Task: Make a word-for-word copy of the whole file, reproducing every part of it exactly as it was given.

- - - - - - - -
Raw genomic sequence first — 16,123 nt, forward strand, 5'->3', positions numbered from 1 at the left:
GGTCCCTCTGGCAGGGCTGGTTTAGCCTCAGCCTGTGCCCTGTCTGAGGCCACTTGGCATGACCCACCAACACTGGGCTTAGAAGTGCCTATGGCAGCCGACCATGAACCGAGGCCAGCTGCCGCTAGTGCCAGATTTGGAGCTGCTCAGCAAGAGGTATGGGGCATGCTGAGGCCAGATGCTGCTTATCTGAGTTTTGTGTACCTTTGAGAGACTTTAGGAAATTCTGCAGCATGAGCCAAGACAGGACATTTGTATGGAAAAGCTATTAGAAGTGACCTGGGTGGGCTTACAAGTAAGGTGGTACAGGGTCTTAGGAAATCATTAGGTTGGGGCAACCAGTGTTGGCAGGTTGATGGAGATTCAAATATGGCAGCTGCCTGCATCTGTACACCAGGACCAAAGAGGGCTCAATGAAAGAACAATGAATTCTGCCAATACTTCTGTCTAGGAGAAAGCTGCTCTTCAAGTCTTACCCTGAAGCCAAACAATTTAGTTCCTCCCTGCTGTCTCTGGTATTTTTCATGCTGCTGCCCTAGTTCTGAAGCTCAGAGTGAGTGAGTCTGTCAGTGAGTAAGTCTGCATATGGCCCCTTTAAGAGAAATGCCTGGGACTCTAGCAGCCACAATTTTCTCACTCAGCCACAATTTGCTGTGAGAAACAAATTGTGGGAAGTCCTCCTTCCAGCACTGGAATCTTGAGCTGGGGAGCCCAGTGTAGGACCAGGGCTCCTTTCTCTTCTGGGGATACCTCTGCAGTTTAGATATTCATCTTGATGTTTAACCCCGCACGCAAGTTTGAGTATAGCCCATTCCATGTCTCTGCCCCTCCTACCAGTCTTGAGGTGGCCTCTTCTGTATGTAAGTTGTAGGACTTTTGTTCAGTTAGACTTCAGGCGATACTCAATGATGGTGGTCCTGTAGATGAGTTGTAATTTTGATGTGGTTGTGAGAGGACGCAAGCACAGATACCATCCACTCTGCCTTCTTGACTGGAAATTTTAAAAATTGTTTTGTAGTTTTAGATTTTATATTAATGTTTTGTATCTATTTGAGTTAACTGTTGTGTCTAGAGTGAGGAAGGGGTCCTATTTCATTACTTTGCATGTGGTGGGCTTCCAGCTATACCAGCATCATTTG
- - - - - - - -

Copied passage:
Raw genomic sequence first — 16,123 nt, forward strand, 5'->3', positions numbered from 1 at the left:
GGTCCCTCTGGCAGGGCTGGTTTAGCCTCAGCCTGTGCCCTGTCTGAGGCCACTTGGCATGACCCACCAACACTGGGCTTAGAAGTGCCTATGGCAGCCGACCATGAACCGAGGCCAGCTGCCGCTAGTGCCAGATTTGGAGCTGCTCAGCAAGAGGTATGGGGCATGCTGAGGCCAGATGCTGCTTATCTGAGTTTTGTGTACCTTTGAGAGACTTTAGGAAATTCTGCAGCATGAGCCAAGACAGGACATTTGTATGGAAAAGCTATTAGAAGTGACCTGGGTGGGCTTACAAGTAAGGTGGTACAGGGTCTTAGGAAATCATTAGGTTGGGGCAACCAGTGTTGGCAGGTTGATGGAGATTCAAATATGGCAGCTGCCTGCATCTGTACACCAGGACCAAAGAGGGCTCAATGAAAGAACAATGAATTCTGCCAATACTTCTGTCTAGGAGAAAGCTGCTCTTCAAGTCTTACCCTGAAGCCAAACAATTTAGTTCCTCCCTGCTGTCTCTGGTATTTTTCATGCTGCTGCCCTAGTTCTGAAGCTCAGAGTGAGTGAGTCTGTCAGTGAGTAAGTCTGCATATGGCCCCTTTAAGAGAAATGCCTGGGACTCTAGCAGCCACAATTTTCTCACTCAGCCACAATTTGCTGTGAGAAACAAATTGTGGGAAGTCCTCCTTCCAGCACTGGAATCTTGAGCTGGGGAGCCCAGTGTAGGACCAGGGCTCCTTTCTCTTCTGGGGATACCTCTGCAGTTTAGATATTCATCTTGATGTTTAACCCCGCACGCAAGTTTGAGTATAGCCCATTCCATGTCTCTGCCCCTCCTACCAGTCTTGAGGTGGCCTCTTCTGTATGTAAGTTGTAGGACTTTTGTTCAGTTAGACTTCAGGCGATACTCAATGATGGTGGTCCTGTAGATGAGTTGTAATTTTGATGTGGTTGTGAGAGGACGCAAGCACAGATACCATCCACTCTGCCTTCTTGACTGGAAATTTTAAAAATTGTTTTGTAGTTTTAGATTTTATATTAATGTTTTGTATCTATTTGAGTTAACTGTTGTGTCTAGAGTGAGGAAGGGGTCCTATTTCATTACTTTGCATGTGGTGGGCTTCCAGCTATACCAGCATCATTTG